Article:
Spirits Culture


Welcome to the culture of the spirit presented by Peninsula Drinks and Food.

Every month we will bring you information about spirits, liqueurs and cocktails. This page is more like a manual on enjoying the brands you have already purchased or will purchase soon at our Peninsula liquor shops across Abu Dhabi and Al Ain.

Some of the best ways to enjoy spirits is to create a cocktail for yourself or a group. In an ideal world, when having cocktails at a bar or home is an opportunity to unwind and have fun. So in this first blog, we will introduce you to RUM.

In choosing rum for cocktails or just neat with ice, we typically start with a specific style of rum, asking ourselves which flavour profile will be appropriate with the cocktail’s other ingredients. Unless for a cocktail that calls for an aged rum (such as a Manhattan or an Old-Fashioned), we typically start with an unaged rum and layer in aged rum to add complexity to the taste notes and to benefit the recipe.


Rum is made from sugarcane in various forms, ranging from fresh-pressed sugarcane juice to molasses, the by-product of making refined sugar.


Rums hail predominately from the Caribbean, though excellent rums are made worldwide, including Australia, the United Kingdom, Asia, and the continental United States.


Spanish: A lighter style, typically distilled from molasses and filtered to remove the fiery personality of the molasses-based distillate. Many of the rums made in Puerto Rico, Cuba, the Dominican Republic, Venezuela, Guatemala, Nicaragua, Panama, Colombia, Costa Rica, and Ecuador are made in this style.

English: A more decadent style, often distilled from Demerara sugar. Predominant in the former Caribbean colonies and present-day territories of the United Kingdom.

Jamaican: Also known as “navy” rum, Jamaican rum is always made in pot stills, which gives it both richness and its telltale funky complexity.

French: Also known as rhum agricole, French-style rums are distilled from freshly pressed sugarcane juice (rather than the by-product of the sugar refining process, molasses), which yields a distinctly grassy and earthy flavour profile. Rhum Agricole is produced mainly in the French Caribbean, especially Martinique. Haiti has its particular styles of rhum, from lighter versions to the funky, indigenous Clairin style.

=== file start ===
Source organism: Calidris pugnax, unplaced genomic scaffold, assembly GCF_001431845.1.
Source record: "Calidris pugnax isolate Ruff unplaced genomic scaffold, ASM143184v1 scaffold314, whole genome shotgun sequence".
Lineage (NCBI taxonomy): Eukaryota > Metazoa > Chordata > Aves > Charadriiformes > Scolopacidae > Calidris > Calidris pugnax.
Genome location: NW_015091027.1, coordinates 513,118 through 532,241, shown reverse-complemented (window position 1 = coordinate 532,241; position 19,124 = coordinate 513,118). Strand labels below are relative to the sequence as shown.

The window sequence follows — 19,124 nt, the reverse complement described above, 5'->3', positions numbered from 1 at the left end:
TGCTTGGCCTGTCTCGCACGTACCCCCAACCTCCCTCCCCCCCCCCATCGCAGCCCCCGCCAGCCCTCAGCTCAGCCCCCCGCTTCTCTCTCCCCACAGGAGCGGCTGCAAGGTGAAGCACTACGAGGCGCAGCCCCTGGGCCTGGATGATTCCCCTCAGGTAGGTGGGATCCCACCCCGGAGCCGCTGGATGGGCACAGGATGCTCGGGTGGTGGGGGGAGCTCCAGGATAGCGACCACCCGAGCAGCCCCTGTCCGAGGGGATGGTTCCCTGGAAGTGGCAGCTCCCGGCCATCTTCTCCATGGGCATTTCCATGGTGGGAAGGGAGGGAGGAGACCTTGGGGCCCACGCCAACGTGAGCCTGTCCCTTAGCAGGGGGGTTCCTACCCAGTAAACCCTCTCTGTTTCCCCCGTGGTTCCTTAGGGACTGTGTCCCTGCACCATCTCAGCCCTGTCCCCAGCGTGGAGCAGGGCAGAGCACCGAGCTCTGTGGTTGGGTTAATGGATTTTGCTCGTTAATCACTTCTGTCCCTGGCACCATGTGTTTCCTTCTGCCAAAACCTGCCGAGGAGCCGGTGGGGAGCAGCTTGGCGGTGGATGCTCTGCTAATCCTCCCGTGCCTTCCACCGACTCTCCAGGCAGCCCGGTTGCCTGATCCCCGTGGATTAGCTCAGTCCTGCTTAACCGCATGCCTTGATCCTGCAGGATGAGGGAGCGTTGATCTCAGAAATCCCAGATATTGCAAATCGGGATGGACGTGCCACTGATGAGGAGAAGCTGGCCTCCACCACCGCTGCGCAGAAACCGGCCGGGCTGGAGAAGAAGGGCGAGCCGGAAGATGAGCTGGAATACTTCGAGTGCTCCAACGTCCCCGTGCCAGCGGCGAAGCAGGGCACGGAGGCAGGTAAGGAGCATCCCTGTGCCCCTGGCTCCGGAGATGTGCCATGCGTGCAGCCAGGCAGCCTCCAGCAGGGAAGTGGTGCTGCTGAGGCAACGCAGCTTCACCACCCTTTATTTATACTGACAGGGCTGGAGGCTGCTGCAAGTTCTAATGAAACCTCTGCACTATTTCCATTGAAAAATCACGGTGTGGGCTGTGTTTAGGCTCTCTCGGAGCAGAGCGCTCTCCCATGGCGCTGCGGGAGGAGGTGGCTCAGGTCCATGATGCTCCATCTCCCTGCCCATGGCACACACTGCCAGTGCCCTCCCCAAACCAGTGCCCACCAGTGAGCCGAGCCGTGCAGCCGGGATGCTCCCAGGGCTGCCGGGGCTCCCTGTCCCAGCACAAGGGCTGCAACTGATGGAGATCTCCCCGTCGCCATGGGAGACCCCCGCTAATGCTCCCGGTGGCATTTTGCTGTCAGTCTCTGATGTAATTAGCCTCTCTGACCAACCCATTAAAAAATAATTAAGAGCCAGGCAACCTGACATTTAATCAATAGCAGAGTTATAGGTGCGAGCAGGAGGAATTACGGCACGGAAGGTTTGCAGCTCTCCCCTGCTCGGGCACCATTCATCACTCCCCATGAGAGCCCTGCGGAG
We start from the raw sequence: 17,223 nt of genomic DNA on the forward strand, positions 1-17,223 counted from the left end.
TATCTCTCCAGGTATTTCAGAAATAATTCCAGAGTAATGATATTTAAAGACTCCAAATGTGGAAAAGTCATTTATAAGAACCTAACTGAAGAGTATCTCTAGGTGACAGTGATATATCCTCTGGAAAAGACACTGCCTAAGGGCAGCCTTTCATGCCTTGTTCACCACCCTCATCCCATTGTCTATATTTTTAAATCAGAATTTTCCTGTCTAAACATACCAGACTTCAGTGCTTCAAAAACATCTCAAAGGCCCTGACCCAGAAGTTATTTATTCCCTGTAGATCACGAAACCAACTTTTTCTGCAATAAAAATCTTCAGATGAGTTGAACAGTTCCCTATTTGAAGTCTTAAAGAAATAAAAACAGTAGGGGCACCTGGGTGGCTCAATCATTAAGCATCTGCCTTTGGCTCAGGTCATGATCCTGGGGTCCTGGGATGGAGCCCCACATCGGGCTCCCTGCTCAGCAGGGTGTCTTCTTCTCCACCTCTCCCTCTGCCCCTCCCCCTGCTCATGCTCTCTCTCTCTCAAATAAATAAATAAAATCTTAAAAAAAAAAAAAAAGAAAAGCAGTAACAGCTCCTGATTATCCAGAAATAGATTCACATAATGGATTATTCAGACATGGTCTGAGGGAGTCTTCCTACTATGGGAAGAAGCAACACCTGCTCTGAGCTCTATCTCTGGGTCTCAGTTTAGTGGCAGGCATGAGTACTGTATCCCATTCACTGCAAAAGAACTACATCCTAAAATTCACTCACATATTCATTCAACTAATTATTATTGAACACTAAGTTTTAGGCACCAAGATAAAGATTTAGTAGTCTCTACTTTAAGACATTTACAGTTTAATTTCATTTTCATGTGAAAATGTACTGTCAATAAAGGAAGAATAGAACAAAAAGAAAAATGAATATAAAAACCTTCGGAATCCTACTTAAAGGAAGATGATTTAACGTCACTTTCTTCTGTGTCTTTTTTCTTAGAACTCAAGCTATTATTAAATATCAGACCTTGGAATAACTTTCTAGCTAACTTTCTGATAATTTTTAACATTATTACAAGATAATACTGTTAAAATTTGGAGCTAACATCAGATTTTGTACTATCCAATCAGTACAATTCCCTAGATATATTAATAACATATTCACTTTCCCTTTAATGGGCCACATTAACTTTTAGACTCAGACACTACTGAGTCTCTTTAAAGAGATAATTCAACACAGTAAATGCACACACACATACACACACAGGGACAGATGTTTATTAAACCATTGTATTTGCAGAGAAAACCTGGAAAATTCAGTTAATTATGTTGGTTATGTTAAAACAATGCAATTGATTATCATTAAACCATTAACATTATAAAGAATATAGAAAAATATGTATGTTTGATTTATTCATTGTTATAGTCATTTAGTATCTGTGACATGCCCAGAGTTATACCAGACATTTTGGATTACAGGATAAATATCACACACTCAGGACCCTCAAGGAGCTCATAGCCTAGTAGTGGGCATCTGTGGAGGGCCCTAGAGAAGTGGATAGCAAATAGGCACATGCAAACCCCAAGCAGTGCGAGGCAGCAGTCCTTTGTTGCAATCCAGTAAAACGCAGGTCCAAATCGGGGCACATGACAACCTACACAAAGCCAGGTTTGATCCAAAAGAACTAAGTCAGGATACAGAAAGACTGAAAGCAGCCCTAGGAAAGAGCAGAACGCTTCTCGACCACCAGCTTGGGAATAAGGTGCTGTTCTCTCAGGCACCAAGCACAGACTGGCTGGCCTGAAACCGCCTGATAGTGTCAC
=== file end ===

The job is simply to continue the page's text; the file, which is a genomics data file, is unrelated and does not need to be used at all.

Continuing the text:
Although most rum consumed is in a clear form (some unaged, others aged and then stripped of their colour through heavy filtration), the world of aged rum is a vast and diverse one, with producers employing ageing techniques of various styles (used French or American oak, solera barrels for ageing) and often blending multiple approaches to create complex bottlings. As with other spirits, the addition of wood ageing concentrates the flavour of the rum and changes its colour.

A bottle of rum is a reflection of a style. It might be aged or unaged, light or funky, grassy or buttery. Given the wide variety of rums, when we see recipes that call for “rum,” this is too generic.

In these experiments, we want to open your eyes to rum’s diversity and show you how different styles are appropriate for other uses. We could use any number of rum types with every gradation of ageing. Still, for this exercise, we’ll focus on white rum, spiced rum and some aged rum and then explore different age categories: first, white rum and spiced rum (such as Bacoo rum from Dominican Republic, Bocatheva from Panama or Botafogo Spiced from Trinidad and Tobago): then aged rum (such as Ratu and Bati from Fiji, Diplomático Reserva from Venezuela, or Ron Zacapa from Guatemala). The goal here is contrast: a white and spiced rum (whether unaged or aged, then stripped of colour) against one with enough time in oak to develop a richer profile.


We’ve never met a mojito we didn’t like; this experiment is different. And trust us, not many drinks taste better during summertime in Abu Dhabi than a good mojito. The mojito made with white or spiced rum is the mojito of our summertime dreams, a crusher that will be consumed within minutes. The focus of the cocktail is the lime and mint, with the rum acting as more of a foundation. Though its mild grassiness is noticeable, the Peninsula shop’s rum selection brings richness, allowing the fresh ingredients to shine.

The woody character of the aged rum doesn’t wreck the mojito, but it does change the cocktail’s focus from the lime and mint’s freshness to the rum’s density. The cocktail is still refreshing but has taken on a more complex flavour. In this way, the ageing has seasoned the cocktail.

 From this information, we hope you tasted how the degree of age and complexity in a rum would significantly impact how it interacts with other flavours. When a cocktail focuses on fresh, herbal flavours (like a mojito), we lean toward the lighter styles of rums. When our cocktail gets a bit denser or includes powerful ingredients, for example, Amari or rich, darker syrups, we’ll grab an aged rum.


One of your favourite rum from Peninsula shop, measuring cup, cocktail shaker set or just a 500ml jag with a screwcap, muddler, crushed ice, old-fashioned double glass (glass for whiskey) or highball glass (tall and narrow), bar spoon or any long spoon with a long and narrow shape, straws.